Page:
Page last updated at 22:03 GMT, Thursday, 20 August 2009 23:03 UK

A strategy game with a difference

By Daniel Emery
Technology reporter, BBC News, Cologne

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Daniel Emery learns how to hoodwink the enemy in the real time strategy game Ruse

Organisers expect more than 200,000 people to visit this year's gamescom, the annual games convention in Cologne, Germany.

While the games industry uses the E3 Expo in Los Angeles to unveil new games, they use the gamescom to showcase them to the public, as well as giving people a hands-on experience with some of their new titles.

One such publisher is Ubisoft. While their public booth sported giant plasma screens and attractive young women in tight football shorts, behind the scenes they were letting people try their hand at some of its forthcoming titles.

One of those is Ruse, which made its big debut at the E3 Expo this year and takes the basic concept of a WWII real-time strategy (RTS) game and adds an extra dimension of deception.

Set on a map measuring more than 5000 square kilometres and containing tens if not hundreds of units at any one time, the game lets you control one of six different factions - British, American, German, French, Russian, and Italian - as they battle it out for control of the map.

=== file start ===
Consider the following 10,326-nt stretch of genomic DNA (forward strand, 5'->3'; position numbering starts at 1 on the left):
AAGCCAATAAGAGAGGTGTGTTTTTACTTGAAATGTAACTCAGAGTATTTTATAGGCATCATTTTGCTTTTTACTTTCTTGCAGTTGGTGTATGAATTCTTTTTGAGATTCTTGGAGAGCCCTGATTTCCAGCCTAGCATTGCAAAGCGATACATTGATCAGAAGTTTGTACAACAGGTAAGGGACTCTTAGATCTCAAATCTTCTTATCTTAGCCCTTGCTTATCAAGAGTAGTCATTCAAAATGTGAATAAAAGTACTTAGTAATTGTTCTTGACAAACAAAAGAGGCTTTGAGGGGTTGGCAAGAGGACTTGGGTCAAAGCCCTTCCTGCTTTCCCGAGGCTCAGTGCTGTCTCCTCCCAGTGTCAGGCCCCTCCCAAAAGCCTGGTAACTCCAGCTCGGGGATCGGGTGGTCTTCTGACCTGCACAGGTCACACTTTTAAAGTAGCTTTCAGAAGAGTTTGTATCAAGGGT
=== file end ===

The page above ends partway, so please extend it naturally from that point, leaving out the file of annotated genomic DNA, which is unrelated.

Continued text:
Trickery

But unlike traditional RTS titles, which allow you to uncover the world and see exactly what is going on, Ruse lets players see all the units on the map, but does not distinguish between real and fake units.

The trick is to find out which ones are real, rather than diverting resources into attacking wooden or inflatable units.

There are still some basic RTS elements in the game: resources are collected by various supply depots, allowing players to build barracks, tank factories and airports and thereby to construct an army.

In addition, the game allows players to fortify towns and strong points, forcing the enemy to either clear them out or try and go around their flanks - although the lack of cover leaves them vulnerable to air attack.

Players can also spend their points on various deception options, from enforcing radio silence, making units harder to spot, to building a decoy base, replete with fake vehicles. These can dupe the enemy into diverting resources to attack, in turn leaving them poorly defended for the player's real forces to hit.

The developers have also produced a version that works on the IntuiFace touch-screen platform, although the number of gamers who can afford the £12,000 kit is likely to be small.

Ubisoft say Ruse should be in the shops in the early part of 2010.



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